Posts Tagged ‘cars’

When I first arrived in Malaysia I wasn’t able to drive right away. My husband’s company required that a safety course be completed before getting behind the wheel.

It was an all day class. About the dos and don’ts. The rules.


Some interactive sessions.

Driving with an instructor.

The finale was a long video with horrible, horrible accident scenes. Set to weird music.

Lady with baby in pram walking across road. Boom! Car hits them. 

Truck filled with logs that become untethered. Causing chaos all over the road.

One gory image after another. Seemed to go on forever.

A woman I know said she attended the course and decided that there was no way she was going to drive after seeing all of that.

Horrible video aside, I learned a couple of things that day.

One was about the position of hands on the wheel to avoid broken arms in a collision.

The other thing was that it is really important to look ahead while on the road. Not just what’s in front of you.

We tend to keep an eye on the car directly in front of us. Checking the brake lights so we don’t slam into it if the car suddenly stops.

But we sometimes forget to look ahead.

I am now very conscious of this.

Also thinking that this could apply to life.

We look at each day. Each situation. And that’s good. Live each day to the fullest and all that.

But we also need to look ahead. Plan ahead.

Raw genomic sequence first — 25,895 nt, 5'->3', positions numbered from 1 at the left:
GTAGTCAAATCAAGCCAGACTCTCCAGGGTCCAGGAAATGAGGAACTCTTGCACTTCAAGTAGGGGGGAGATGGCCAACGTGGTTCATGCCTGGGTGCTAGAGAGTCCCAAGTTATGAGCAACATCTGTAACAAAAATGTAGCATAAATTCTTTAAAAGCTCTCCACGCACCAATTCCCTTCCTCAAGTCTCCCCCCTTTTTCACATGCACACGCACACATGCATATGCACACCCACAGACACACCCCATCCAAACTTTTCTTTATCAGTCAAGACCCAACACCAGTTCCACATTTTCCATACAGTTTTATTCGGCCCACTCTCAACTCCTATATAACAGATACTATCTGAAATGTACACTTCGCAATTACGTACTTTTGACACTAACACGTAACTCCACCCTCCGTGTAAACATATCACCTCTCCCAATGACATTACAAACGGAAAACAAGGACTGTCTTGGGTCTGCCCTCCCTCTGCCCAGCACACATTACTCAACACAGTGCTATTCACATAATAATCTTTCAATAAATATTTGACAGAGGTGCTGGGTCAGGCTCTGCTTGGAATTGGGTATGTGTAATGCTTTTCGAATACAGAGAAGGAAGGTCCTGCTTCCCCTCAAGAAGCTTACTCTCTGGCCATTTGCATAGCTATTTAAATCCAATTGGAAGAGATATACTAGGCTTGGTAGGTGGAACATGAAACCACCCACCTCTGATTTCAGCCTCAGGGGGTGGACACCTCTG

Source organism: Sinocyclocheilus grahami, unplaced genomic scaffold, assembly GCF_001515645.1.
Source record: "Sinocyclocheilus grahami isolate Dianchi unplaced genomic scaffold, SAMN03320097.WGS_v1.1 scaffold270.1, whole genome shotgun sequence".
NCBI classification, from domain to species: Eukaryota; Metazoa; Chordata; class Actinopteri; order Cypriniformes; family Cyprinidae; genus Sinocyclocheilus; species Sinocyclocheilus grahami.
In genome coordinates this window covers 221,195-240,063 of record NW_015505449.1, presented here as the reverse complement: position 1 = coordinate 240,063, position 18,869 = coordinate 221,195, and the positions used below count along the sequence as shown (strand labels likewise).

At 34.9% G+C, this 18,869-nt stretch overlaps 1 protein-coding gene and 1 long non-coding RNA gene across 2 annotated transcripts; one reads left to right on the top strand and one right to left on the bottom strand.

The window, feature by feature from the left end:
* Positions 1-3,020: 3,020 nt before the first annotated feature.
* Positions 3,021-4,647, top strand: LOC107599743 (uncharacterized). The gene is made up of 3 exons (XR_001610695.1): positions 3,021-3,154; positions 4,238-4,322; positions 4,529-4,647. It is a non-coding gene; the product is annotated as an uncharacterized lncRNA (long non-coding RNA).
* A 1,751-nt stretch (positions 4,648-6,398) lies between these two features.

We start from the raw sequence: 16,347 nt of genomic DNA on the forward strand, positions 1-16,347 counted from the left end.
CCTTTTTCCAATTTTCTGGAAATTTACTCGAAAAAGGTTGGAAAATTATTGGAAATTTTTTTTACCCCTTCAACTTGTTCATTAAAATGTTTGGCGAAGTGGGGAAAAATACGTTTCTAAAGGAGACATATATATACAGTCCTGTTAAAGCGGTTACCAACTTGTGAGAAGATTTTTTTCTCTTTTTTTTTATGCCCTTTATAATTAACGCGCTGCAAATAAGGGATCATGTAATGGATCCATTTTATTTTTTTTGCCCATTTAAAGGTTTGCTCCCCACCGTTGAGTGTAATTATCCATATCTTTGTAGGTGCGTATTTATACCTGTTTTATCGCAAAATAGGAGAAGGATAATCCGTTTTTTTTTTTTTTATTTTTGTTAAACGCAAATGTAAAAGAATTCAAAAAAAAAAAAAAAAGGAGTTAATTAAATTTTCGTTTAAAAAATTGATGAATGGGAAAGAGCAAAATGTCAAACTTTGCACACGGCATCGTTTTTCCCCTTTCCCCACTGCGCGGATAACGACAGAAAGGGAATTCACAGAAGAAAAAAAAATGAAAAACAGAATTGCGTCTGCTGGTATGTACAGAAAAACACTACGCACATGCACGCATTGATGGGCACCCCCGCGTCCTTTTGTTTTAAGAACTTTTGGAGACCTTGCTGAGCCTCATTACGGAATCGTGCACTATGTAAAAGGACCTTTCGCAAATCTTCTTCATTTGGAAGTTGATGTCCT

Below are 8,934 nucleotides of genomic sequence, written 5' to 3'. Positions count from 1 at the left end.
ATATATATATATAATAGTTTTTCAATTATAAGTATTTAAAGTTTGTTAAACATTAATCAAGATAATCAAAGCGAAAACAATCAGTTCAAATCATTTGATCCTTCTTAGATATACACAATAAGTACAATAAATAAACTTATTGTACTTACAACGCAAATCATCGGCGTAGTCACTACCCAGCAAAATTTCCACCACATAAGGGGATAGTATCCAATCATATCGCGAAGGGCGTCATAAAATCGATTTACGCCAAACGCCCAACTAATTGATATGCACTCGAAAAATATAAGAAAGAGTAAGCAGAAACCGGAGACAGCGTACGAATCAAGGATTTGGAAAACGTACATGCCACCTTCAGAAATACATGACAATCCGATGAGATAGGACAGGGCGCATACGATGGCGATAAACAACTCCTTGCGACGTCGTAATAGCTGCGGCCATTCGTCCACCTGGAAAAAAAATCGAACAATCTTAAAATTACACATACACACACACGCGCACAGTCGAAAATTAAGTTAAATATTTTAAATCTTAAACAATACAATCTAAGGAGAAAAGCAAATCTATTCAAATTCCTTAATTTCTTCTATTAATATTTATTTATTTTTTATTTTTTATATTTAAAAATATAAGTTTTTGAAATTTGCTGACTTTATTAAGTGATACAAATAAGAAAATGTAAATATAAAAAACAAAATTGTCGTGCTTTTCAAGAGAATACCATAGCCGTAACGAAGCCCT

Not just at the lights directly in front of us.


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Yesterday, I was driving home from the grocery store and passing an area called Ulu Kelang. I call the roadway, on which I was traveling, by the same name.

I’m driven crazy by the fact that it is spelled three different ways. Hulu Kelang, Ulu Kelang and Ulu Klang. But I adapt. Sometimes I’m working hard at pronouncing the “H”sound. Or drawing out the word “keelang.” Other times I don’t work hard at all.

Back to yesterday.

I happened to notice something on the road just outside the high speed lane. Sort of pushed up against the barrier.

Roadkill is not uncommon here. It happens. Just like it happens everywhere.

Bodies of cats, dogs and monitor lizards are often left on the road, in this lovely equatorial heat, for a few days. Me no like. I do not want to be driving down a street, day after day, and see a form get flatter and flatter. Or smaller and smaller. Especially if they’re puppies.

This unfortunate victim was a monkey.

I have been known to question many things. Usually not rocket science puzzles. But the things that really make me curious.

Like why do we spell refrigerator one way and fridge¬†another? Why did the “d” appear?

Why have I never, ever seen a baby squirrel? Our backyard was loaded with squirrels, the huge maple tree being a safe haven, when I was a kid. Never saw a baby.

I’ve also often wondered, since living here in Malaysia, about the monkeys. I’d never seen a dead monkey. Even though there are bunches of them. Not that I wanted to see one! I just wondered.

Where do monkeys die? Do they go deep in the jungle? Do they die of old age? Does the clan take a dead body and bury it somewhere?

Unless a person is a city dweller most folks are probably living pretty close to the jungle.

But I never heard anyone ever saying that they saw a dead monkey.

Well, I don’t have to wonder anymore. Some of my questions were answered.

And then I started thinking.

It’s sort of sad that a monkey gets hit by a car on a highway.